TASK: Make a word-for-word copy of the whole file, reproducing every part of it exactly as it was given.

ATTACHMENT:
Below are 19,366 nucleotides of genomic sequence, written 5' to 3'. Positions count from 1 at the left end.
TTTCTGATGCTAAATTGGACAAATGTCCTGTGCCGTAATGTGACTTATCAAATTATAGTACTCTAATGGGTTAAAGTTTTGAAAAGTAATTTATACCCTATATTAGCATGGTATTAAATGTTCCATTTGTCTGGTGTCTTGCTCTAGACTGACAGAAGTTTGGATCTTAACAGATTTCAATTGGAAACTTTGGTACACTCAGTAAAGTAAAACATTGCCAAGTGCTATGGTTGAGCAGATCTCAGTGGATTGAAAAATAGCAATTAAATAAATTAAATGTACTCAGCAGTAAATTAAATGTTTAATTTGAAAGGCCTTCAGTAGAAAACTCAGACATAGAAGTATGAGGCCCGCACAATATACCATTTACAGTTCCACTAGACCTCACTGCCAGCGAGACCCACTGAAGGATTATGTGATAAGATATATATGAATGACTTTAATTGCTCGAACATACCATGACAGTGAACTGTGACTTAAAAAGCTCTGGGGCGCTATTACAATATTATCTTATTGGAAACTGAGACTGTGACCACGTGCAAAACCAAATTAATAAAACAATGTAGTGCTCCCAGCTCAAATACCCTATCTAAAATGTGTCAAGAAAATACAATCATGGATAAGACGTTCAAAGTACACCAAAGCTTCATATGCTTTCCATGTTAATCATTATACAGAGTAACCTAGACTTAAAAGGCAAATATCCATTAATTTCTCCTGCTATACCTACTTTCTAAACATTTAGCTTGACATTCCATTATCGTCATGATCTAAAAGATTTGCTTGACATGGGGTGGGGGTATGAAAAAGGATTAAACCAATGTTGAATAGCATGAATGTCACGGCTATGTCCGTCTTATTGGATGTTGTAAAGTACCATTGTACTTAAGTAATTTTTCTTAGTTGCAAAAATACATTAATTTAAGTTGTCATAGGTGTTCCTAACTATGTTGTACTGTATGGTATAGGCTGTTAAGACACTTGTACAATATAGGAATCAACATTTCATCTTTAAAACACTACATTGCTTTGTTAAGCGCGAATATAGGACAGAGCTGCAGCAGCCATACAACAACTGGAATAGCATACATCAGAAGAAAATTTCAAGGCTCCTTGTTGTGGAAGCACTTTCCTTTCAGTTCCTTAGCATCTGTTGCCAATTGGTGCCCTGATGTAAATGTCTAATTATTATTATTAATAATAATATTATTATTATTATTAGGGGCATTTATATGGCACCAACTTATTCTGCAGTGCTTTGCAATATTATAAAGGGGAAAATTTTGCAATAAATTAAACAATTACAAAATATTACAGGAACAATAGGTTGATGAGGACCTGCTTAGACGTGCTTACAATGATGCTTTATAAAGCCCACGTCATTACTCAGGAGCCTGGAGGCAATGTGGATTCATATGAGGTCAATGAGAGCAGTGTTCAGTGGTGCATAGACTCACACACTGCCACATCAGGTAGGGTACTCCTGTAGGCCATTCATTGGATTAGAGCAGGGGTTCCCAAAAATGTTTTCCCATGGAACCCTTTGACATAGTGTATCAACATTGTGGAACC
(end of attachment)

Below are 19,366 nucleotides of genomic sequence, written 5' to 3'. Positions count from 1 at the left end.
TTTCTGATGCTAAATTGGACAAATGTCCTGTGCCGTAATGTGACTTATCAAATTATAGTACTCTAATGGGTTAAAGTTTTGAAAAGTAATTTATACCCTATATTAGCATGGTATTAAATGTTCCATTTGTCTGGTGTCTTGCTCTAGACTGACAGAAGTTTGGATCTTAACAGATTTCAATTGGAAACTTTGGTACACTCAGTAAAGTAAAACATTGCCAAGTGCTATGGTTGAGCAGATCTCAGTGGATTGAAAAATAGCAATTAAATAAATTAAATGTACTCAGCAGTAAATTAAATGTTTAATTTGAAAGGCCTTCAGTAGAAAACTCAGACATAGAAGTATGAGGCCCGCACAATATACCATTTACAGTTCCACTAGACCTCACTGCCAGCGAGACCCACTGAAGGATTATGTGATAAGATATATATGAATGACTTTAATTGCTCGAACATACCATGACAGTGAACTGTGACTTAAAAAGCTCTGGGGCGCTATTACAATATTATCTTATTGGAAACTGAGACTGTGACCACGTGCAAAACCAAATTAATAAAACAATGTAGTGCTCCCAGCTCAAATACCCTATCTAAAATGTGTCAAGAAAATACAATCATGGATAAGACGTTCAAAGTACACCAAAGCTTCATATGCTTTCCATGTTAATCATTATACAGAGTAACCTAGACTTAAAAGGCAAATATCCATTAATTTCTCCTGCTATACCTACTTTCTAAACATTTAGCTTGACATTCCATTATCGTCATGATCTAAAAGATTTGCTTGACATGGGGTGGGGGTATGAAAAAGGATTAAACCAATGTTGAATAGCATGAATGTCACGGCTATGTCCGTCTTATTGGATGTTGTAAAGTACCATTGTACTTAAGTAATTTTTCTTAGTTGCAAAAATACATTAATTTAAGTTGTCATAGGTGTTCCTAACTATGTTGTACTGTATGGTATAGGCTGTTAAGACACTTGTACAATATAGGAATCAACATTTCATCTTTAAAACACTACATTGCTTTGTTAAGCGCGAATATAGGACAGAGCTGCAGCAGCCATACAACAACTGGAATAGCATACATCAGAAGAAAATTTCAAGGCTCCTTGTTGTGGAAGCACTTTCCTTTCAGTTCCTTAGCATCTGTTGCCAATTGGTGCCCTGATGTAAATGTCTAATTATTATTATTAATAATAATATTATTATTATTATTAGGGGCATTTATATGGCACCAACTTATTCTGCAGTGCTTTGCAATATTATAAAGGGGAAAATTTTGCAATAAATTAAACAATTACAAAATATTACAGGAACAATAGGTTGATGAGGACCTGCTTAGACGTGCTTACAATGATGCTTTATAAAGCCCACGTCATTACTCAGGAGCCTGGAGGCAATGTGGATTCATATGAGGTCAATGAGAGCAGTGTTCAGTGGTGCATAGACTCACACACTGCCACATCAGGTAGGGTACTCCTGTAGGCCATTCATTGGATTAGAGCAGGGGTTCCCAAAAATGTTTTCCCATGGAACCCTTTGACATAGTGTATCAACATTGTGGAACC